Furthermore, the project proposes the use of 500-meter-high mirrors along the Line, which raises practical challenges. Although it may be theoretically feasible to create such large mirrors, the actual process and potential obstacles associated with manufacturing and maintaining them at such heights and over a distance of 170 km remain uncertain. Currently, the mirrors appear to be primarily intended for aesthetic purposes, with no specific practical use announced at this stage.

Numerous aspects of the project involve uncharted territory, and it is unclear whether they will be practically achievable. The ambitious nature of The Line means that several technological advancements and breakthroughs will be required to realize its vision. It remains to be seen how feasible and viable these technologies will be in practice, as they have not yet been fully developed or tested for such large-scale implementation.

Impact on the Environment:

Another concern regarding The Line project is its potential impact on the environment. While it is claimed that the project will have minimal environmental impact due to its straight-line design, there are valid concerns regarding the installation of mirrors on the exterior and its effects on animal movement. Migratory birds, in particular, could face risks and challenges in their flight patterns. Additionally, the uninterrupted linear construction of the city may disrupt the movement of land animals, as there will be no convenient spaces for them to cross from one side to the other.

Critics have also raised questions about the project's sustainability and zero-carbon emission claims. The construction of two 500-meter tall glass-covered buildings, extending over such a long distance, would pose significant challenges in using low-carbon materials. The construction process itself would require substantial amounts of steel, glass, and concrete, resulting in approximately 1.8 billion tons of carbon dioxide emissions, equivalent to the carbon emissions of the UK over a four-year period. Such environmental concerns led to criticism when NEOM secured hosting rights for the Asian Winter Games in 2029, as the region lacks natural terrain for skiing, necessitating the creation of artificial environments. The project's impact on energy and local water resources is also a matter of concern.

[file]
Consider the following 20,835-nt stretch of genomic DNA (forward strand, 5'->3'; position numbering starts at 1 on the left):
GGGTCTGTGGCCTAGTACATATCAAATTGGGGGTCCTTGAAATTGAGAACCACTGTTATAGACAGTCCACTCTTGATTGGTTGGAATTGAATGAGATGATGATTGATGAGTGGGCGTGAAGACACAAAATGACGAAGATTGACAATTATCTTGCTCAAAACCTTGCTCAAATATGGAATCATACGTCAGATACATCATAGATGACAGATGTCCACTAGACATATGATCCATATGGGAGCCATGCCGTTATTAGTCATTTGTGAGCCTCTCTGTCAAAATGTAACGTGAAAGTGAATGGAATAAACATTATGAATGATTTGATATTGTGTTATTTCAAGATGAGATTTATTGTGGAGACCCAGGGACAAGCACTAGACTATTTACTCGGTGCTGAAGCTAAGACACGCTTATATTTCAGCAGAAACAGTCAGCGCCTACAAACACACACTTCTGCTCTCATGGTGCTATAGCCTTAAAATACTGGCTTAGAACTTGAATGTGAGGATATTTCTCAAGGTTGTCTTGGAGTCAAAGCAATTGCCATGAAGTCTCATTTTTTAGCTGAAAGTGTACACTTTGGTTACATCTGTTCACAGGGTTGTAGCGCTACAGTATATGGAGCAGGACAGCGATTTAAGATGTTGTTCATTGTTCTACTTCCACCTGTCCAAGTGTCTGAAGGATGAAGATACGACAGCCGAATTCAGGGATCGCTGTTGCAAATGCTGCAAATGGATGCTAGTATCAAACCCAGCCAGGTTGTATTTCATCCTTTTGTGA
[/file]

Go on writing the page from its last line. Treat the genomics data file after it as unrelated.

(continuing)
From an architectural perspective, The Line's design, while space-saving, introduces potential inefficiencies. The reliance on a single transportation route for a city with a projected population of 9 million poses risks. Any disruption along the entire 170 km route could lead to significant delays and transportation issues, highlighting the potential drawbacks of a design heavily dependent on a single point of failure.

The last significant concern:

The last significant concern surrounding The Line project relates to its appeal to potential residents. Despite overcoming the various challenges, the question remains whether people would want to live in such an environment. The city's concept of being enclosed within artificial buildings, with no direct access to the natural outdoors, and constant surveillance by the government may raise doubts about its habitability. It may appear more like a science fiction dystopia rather than an inviting living space.

The idea of living in a city where the outside world is essentially replaced by mirrors may not be appealing to many individuals. Additionally, the continuous surveillance and tracking of residents could raise privacy and security concerns.

Based on these factors, it is possible that The Line project remains a dream and faces challenges in attracting residents in the future.

Regarding the difficulties faced in building extremely tall structures like the one-third constructed world's tallest building, comparable to Burj Khalifa, several factors come into play. Building skyscrapers of such scale involves intricate engineering challenges, such as withstanding wind forces, managing material stress, and ensuring overall structural stability. The complexity and cost involved in executing such ambitious projects can lead to delays, funding issues, and, in some cases, abandonment. These factors contribute to the difficulties in successfully constructing buildings taller than iconic structures like Burj Khalifa.